New study reveals an uncanny image-capturing device that mimics the human eye

Would you like to have a bionic eye? You may want to consider this new device that uses perovskite cells and an artificial neural network to function almost like the human eye.
Rupendra Brahambhatt
close up for a 'bionic' eye
The science of eyes


Scientists at the Pennsylvania State University (PSU) have created an image-capturing setup that works just like human eyes. In the future, such a bio-inspired device could give rise to artificial retinas and self-powering cameras.

The new device is made up of an artificial neural network and narrowband perovskite photoreceptors. The former processes visual signals captured by the device and produce good-quality images. 

Whereas the latter works like cone cells, photoreceptors in human eyes that sense red, blue, and green (RBG) light. All kinds of visible light you see around you is the combination of these three colors. 

Kai Wang, one of the study authors and a material science professor at PSU, said, “We borrowed a design from nature — our retinas contain cone cells that are sensitive to red, green, and blue light and a neural network that starts processing what we are seeing even before the information is transmitted to our brain.”   

How does the bio-inspired artificial eye work?

New study reveals an uncanny image-capturing device that mimics the human eye
Diagram depicting the image capturing device.

To understand the working mechanism of an artificial eye, you first need to know how the real human eye enables us to see things. Your eyes have a layer of light-sensitive tissues called a retina. All objects you see emit light that enters your eyes and falls on that retina.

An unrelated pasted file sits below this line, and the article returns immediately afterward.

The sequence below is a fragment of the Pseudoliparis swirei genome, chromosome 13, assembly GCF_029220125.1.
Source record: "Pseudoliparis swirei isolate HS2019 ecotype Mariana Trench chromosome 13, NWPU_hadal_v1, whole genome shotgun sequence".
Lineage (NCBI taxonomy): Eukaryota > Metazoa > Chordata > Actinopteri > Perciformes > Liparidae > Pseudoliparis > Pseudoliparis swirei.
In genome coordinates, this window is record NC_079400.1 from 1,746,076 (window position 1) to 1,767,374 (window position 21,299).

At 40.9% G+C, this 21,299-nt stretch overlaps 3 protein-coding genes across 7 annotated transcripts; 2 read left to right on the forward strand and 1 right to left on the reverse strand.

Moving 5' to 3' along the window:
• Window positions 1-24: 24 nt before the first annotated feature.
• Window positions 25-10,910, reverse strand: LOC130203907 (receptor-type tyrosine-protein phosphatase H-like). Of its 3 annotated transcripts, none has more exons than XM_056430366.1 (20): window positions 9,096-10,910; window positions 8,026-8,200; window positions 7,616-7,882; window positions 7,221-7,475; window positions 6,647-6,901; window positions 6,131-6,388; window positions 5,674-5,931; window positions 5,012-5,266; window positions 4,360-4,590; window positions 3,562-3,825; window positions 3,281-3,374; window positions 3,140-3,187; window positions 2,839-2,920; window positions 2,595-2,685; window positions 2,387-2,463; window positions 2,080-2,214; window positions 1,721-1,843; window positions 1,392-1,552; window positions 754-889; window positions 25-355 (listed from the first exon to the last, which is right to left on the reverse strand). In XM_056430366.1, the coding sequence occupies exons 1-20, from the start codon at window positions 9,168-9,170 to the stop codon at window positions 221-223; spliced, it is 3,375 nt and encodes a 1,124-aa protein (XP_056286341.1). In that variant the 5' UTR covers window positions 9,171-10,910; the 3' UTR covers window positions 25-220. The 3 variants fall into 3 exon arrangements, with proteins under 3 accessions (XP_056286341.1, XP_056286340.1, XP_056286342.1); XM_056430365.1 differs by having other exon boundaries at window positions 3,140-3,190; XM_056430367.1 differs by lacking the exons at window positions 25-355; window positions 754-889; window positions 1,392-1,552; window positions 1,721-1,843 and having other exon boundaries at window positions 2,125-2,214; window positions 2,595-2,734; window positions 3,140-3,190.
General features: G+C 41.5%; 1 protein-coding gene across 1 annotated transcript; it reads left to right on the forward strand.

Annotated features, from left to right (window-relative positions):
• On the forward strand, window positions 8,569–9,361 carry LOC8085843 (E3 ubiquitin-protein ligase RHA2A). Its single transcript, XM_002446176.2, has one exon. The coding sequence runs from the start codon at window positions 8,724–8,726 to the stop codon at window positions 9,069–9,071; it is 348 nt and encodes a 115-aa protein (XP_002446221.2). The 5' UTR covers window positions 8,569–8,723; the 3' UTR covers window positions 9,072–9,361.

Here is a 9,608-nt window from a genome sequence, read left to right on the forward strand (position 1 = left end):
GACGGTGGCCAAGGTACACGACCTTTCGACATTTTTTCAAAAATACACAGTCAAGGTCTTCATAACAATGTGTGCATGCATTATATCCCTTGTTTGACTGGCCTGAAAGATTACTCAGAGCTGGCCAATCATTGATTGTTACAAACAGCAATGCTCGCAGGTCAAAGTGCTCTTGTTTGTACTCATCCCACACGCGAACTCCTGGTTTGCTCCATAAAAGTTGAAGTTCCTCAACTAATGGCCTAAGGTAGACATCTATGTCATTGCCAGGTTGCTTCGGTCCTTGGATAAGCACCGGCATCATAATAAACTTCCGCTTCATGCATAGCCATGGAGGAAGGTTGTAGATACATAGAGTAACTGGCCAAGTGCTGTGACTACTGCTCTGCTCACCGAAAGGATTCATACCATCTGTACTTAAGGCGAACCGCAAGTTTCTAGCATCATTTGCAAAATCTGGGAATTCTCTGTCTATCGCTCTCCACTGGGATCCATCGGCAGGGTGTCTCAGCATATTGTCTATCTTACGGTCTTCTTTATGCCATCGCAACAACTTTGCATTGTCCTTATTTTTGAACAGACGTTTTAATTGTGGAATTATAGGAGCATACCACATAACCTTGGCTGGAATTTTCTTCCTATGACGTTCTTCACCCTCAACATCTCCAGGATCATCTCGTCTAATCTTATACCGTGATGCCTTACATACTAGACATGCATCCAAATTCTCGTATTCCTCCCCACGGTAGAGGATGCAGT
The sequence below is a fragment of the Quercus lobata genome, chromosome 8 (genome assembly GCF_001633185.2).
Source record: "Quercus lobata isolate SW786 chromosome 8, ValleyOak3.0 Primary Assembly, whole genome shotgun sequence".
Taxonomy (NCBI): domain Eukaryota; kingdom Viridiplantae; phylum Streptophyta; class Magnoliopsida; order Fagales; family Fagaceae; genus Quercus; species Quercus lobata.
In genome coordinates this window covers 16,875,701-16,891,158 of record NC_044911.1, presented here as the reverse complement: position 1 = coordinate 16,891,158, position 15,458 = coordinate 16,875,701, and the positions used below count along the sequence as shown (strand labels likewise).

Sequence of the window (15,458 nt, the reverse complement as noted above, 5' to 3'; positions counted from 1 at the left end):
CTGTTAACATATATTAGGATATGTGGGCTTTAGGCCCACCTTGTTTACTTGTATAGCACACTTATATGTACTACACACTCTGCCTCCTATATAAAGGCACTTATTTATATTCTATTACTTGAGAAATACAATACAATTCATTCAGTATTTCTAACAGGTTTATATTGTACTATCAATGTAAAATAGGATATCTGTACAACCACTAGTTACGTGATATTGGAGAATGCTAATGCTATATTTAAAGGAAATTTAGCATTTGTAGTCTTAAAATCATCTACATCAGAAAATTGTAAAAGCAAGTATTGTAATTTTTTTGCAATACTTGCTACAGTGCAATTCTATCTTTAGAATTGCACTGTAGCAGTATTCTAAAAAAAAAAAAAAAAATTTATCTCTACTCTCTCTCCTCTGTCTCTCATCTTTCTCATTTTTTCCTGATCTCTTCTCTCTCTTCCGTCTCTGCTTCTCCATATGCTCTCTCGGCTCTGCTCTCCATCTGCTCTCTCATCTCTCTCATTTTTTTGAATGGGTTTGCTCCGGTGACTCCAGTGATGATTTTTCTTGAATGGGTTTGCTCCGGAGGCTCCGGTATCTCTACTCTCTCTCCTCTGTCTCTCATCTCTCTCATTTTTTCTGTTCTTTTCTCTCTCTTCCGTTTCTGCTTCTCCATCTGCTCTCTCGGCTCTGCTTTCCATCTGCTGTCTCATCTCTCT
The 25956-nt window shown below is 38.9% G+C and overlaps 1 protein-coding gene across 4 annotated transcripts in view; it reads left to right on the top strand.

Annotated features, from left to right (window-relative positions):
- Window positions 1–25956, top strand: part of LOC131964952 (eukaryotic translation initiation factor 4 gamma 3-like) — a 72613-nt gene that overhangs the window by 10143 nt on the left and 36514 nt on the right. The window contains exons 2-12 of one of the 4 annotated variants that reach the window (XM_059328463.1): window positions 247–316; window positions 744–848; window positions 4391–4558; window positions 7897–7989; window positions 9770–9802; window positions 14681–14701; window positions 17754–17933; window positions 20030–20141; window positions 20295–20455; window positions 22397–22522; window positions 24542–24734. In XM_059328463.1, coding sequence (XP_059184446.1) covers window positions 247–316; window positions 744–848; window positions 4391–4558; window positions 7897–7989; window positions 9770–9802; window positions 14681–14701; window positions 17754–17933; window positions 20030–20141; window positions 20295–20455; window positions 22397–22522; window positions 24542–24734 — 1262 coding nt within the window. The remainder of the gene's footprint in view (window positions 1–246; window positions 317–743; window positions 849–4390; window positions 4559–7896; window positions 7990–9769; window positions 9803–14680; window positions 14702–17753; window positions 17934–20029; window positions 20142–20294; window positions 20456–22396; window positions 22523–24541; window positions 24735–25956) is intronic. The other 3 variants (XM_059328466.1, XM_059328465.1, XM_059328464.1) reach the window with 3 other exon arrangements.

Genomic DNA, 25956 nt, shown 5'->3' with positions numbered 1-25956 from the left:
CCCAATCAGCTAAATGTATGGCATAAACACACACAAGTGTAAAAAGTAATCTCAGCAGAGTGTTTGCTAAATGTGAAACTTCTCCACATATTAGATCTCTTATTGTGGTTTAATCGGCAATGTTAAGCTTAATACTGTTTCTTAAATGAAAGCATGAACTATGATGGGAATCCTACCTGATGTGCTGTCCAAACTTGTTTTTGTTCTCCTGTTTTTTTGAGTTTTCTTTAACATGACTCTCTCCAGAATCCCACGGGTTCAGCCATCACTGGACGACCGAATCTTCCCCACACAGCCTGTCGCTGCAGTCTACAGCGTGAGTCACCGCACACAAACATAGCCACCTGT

The retina is composed of cone cells that convert the light from an object into electrical signals. The optic nerve behind the retina takes these signals to the brain, a large neural network that processes the electrical signals and finally generates the image that you see.

The device from the PSU team works in almost the same exact fashion but uses artificial components. Light enters the device through a lens, which is then captured by narrowband perovskite photoreceptors. These cells focus on different parts (RBG) of the spectrum that makes up the light and converts it into electrical signals. 

"In this work, we found a novel way to design perovskite material that is sensitive to only one wavelength of light. We created three different perovskite materials, and they are designed in a way that they can only be sensitive to red, green, or blue colors," said Wang.

From perovskite cells, the light reaches the artificial neural network that employs neuromorphic algorithms — special computer programs that are capable of mimicking the human brain’s ability to turn electrical signals into images. Finally, the device produces the image of the object.

The device brings us closer to artificial eye cells

Interestingly, the perovskite photoreceptors used in the device shares functional and structural similarities with the perovskite cells used in solar panels. So when these cells are capturing light, they are also producing power for the device at the same time. 

"The device structure is similar to solar cells that use light to generate electricity. Once you shine a light on it, it will generate a current. So like our eyes, we don't need to apply energy to capture this information from light," said Luyao Zheng, one of the study authors and a researcher at PSU.

This is why the image-capturing system is able to function even without a battery and might also lead to the development of self-powering cameras in the future. 

Moreover, the study authors claim that the artificial components of their device also hint at the possibility of artificial retinas and synthetic eye cells for treating vision-loss-related problems in humans. 

However, further research is required to turn these exciting possibilities into a reality. Hopefully, the bio-inspired image-capturing device will turn out to be a groundbreaking innovation.

The study has been published in the journal Science Advances.

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